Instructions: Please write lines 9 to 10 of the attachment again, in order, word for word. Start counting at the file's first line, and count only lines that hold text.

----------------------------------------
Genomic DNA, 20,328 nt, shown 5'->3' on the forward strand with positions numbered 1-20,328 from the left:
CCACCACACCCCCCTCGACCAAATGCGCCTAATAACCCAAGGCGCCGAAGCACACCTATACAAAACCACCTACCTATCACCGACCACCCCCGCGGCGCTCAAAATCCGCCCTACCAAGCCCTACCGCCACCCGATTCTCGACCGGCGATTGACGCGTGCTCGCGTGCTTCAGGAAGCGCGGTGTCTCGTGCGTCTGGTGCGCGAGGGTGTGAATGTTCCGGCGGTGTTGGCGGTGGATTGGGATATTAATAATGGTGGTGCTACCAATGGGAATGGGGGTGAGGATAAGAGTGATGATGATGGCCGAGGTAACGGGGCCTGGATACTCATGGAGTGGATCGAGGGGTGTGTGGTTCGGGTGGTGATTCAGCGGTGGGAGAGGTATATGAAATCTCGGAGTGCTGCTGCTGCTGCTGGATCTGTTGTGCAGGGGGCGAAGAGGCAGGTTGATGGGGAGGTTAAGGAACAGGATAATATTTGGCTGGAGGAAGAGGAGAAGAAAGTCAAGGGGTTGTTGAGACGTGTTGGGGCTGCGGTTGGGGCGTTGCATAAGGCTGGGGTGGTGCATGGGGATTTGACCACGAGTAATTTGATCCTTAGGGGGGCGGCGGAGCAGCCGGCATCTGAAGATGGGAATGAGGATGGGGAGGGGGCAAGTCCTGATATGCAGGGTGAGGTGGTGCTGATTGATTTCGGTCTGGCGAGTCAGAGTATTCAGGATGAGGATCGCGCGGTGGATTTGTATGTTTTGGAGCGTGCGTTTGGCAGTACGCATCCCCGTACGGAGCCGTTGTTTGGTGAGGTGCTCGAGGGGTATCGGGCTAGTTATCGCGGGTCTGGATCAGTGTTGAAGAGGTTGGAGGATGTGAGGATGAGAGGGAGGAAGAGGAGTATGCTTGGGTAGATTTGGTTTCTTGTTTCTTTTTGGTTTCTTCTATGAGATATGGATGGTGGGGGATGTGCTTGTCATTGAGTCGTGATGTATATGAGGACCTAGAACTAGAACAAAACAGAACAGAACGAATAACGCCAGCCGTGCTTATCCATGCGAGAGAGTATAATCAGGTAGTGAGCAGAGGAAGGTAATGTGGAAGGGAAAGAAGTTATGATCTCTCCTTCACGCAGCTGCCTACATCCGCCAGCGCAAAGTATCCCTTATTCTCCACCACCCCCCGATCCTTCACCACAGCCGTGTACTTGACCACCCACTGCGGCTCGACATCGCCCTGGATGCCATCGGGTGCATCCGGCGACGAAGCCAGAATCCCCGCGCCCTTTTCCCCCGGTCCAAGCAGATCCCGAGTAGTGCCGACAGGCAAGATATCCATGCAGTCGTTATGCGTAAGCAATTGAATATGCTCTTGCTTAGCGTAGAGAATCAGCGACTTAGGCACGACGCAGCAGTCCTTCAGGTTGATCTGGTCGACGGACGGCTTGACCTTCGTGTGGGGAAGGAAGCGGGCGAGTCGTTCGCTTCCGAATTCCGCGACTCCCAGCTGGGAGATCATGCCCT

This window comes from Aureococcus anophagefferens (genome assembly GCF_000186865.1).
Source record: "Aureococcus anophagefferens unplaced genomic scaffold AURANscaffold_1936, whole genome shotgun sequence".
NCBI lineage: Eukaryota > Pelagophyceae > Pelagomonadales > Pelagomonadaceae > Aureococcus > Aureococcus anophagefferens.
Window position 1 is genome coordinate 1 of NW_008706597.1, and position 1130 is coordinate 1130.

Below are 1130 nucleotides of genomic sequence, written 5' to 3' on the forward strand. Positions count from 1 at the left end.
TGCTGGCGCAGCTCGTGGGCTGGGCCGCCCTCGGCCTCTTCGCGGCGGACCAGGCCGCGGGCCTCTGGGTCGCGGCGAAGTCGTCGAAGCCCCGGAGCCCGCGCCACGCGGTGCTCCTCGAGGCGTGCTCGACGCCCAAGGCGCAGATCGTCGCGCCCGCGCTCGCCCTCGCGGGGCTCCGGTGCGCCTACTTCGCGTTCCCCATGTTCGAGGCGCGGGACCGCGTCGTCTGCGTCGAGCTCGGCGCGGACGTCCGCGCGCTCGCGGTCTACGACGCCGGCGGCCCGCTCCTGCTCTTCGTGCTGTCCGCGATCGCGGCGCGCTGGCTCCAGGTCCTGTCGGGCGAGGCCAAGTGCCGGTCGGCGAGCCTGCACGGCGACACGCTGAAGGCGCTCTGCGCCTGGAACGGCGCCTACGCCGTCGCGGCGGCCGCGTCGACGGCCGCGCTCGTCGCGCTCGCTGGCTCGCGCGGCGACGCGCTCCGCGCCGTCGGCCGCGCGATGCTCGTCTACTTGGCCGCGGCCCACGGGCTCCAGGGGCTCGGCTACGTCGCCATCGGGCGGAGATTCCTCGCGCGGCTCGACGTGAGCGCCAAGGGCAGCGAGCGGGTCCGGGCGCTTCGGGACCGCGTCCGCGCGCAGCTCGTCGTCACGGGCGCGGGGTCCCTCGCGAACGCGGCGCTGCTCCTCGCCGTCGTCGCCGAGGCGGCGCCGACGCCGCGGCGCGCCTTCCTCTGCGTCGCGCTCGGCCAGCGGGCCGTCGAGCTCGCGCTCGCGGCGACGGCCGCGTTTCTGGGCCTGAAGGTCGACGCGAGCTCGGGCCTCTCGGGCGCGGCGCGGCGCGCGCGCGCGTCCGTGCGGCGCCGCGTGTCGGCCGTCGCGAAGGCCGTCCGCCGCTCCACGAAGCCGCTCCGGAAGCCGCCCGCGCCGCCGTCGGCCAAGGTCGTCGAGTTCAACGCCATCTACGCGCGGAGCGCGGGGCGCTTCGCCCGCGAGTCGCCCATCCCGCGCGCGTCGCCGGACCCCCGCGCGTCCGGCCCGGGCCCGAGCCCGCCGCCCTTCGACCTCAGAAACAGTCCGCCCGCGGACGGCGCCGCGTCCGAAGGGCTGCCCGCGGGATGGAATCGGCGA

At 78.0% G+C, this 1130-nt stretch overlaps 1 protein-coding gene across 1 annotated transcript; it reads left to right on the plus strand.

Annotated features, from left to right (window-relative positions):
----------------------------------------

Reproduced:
At 78.0% G+C, this 1130-nt stretch overlaps 1 protein-coding gene across 1 annotated transcript; it reads left to right on the plus strand.

Annotated features, from left to right (window-relative positions):